The Tom Weiner Student Life Award recognizes leadership and contributions to TAMS Student Life. This year’s winner is Alexei Ukraintsev. When Alexei entered TAMS in the summer of 2019, he had just lost his dad but remained resilient because of family values pertaining to emotional strength and control. Still, after talking peers and learning their stories, he came to understand the importance of addressing mental-health issues in the TAMS community and of promoting mental-health assistance. He therefore gathered with friends to develop TAMS Active Minds. That organization worked with Associate Dean Eric Gruver and TAMS psychologist Dr. Patrick Turnock to provide the TAMS community with a further mental-health support system that encourages rapport with the always-available Dr. Turnock. Alexei has thereby sought to de-stigmatize mental-health counseling and to cultivate an outlook that values sharing, healing, and optimal personal growth. Congratulations, Alexei, for your exquisite leadership in the area of TAMS Student Life.

The TAMS Dean’s Scholarship recognizes extraordinary research on the part of students entering their second year of TAMS. The scholarship honors a student who has excelled in research and publication in such manner as might otherwise characterize an advanced and productive graduate student. In a very tight field of competition this year, the winner of the TAMS Dean’s Scholarship is Shrika Eddula.

A past early-research scholar, Shrika has worked in the analytical chemistry lab of Dr. William Acree, where she has helped to characterize the physio-kinetic properties of previously unstudied compounds called alkyl carbonates.

Shrika’s research has involved the application of linear free energy to the development of a predictive computational model that aids in identifying environmentally compatible solvents.

This past summer, Shrika also turned her attention to the uptake of pollutants in plants cuticles. The outcome of her contributions are everywhere conspicuous in co-authored publications that have appeared in the journals Physics and Chemistry of Liquids, Journal of Molecular Liquids, and in the European Chemical Bulletin.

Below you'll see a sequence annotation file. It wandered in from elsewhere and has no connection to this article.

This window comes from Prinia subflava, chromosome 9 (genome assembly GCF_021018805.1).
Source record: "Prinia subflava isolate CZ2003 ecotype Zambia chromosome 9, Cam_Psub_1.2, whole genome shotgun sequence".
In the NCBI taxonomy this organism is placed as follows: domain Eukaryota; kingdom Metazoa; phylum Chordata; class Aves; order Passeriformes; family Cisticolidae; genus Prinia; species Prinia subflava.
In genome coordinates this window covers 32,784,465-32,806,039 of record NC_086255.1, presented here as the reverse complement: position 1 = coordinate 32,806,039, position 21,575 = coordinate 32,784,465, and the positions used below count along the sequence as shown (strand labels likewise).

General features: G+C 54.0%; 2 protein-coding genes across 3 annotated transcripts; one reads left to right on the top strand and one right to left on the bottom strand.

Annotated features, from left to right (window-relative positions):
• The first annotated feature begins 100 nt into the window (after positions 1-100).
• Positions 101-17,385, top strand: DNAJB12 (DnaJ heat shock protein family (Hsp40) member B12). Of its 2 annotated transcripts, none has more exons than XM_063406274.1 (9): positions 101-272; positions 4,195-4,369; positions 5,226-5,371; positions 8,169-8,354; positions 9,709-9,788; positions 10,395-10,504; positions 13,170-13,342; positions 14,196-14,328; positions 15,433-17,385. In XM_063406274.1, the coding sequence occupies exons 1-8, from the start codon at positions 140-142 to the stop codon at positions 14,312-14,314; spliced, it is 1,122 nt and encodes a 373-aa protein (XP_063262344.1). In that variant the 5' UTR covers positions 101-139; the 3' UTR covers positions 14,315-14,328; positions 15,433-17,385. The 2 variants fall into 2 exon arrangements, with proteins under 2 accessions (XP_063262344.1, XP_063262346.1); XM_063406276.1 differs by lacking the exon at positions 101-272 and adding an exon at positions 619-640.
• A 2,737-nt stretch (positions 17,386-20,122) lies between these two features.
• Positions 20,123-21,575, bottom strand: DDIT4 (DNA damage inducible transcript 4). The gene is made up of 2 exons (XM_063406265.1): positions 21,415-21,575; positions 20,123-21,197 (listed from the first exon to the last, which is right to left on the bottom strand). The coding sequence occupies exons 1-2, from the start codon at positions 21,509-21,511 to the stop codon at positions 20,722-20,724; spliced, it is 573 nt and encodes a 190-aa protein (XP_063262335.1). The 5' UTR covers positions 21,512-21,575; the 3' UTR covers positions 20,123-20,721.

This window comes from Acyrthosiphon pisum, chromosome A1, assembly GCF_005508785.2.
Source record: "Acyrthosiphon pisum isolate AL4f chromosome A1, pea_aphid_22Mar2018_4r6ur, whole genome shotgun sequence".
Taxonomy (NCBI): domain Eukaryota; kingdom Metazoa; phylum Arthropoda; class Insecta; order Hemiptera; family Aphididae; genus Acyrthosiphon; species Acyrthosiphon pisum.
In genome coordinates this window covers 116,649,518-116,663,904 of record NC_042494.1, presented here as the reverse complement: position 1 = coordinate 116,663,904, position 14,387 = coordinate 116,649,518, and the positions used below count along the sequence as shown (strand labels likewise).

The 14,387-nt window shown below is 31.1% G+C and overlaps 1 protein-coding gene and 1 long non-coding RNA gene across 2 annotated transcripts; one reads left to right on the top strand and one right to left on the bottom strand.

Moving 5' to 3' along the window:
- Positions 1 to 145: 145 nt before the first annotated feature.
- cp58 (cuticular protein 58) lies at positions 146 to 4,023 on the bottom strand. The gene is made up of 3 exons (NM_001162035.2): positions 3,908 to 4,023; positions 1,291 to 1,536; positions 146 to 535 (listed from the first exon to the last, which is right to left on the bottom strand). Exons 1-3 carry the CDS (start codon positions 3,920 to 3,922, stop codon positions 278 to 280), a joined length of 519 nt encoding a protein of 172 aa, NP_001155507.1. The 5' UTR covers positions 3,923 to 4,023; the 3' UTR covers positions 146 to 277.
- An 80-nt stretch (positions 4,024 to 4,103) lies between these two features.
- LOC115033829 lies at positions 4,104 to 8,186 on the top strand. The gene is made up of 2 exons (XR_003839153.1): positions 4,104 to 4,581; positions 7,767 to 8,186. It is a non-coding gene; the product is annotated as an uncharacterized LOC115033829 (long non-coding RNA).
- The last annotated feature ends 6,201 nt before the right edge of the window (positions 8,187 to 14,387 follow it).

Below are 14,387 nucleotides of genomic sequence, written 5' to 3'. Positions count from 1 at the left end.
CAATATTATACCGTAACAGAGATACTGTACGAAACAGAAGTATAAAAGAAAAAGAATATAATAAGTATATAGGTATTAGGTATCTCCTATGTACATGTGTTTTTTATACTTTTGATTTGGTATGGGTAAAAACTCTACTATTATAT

I might add that, this past summer, in several TAMS Summer Orientation Sessions, Shrika, along with other officers of the TAMS Research Organization, demonstrated the levels of maturity, authority, and eloquence that come to define TAMS students at their finest. Congratulations Shrika.

We now arrive at our final award—the TAMS CLASS of  2000 Perseverance  Scholarship, which recognizes a student who, in the face of severe obstacles, has displayed perseverance and resilience.

This year’s winner is Tiffany Kumala. When I contemplate the requisite credentials for this award, my mind floats to theories about rare occasions in which trivial existence collides with the unexpectedly momentous—and in such manner as to launch an individual from everyday routine into heroic resolve. Such moments test a person’s integrity and determination in the face of seemingly insurmountable odds, odds that Tiffany has chosen to surmount. Stated otherwise, one can either be whelmed by a massive wave or surf it with skill, grace, and style. Tiffany, for your immense grace in moving forward with enterprises that engage you intellectually and socially, you have our deepest respect and admiration. You embody the best qualities that we associate with winners of The Class of 2000 Perseverance Scholarship. Congratulations.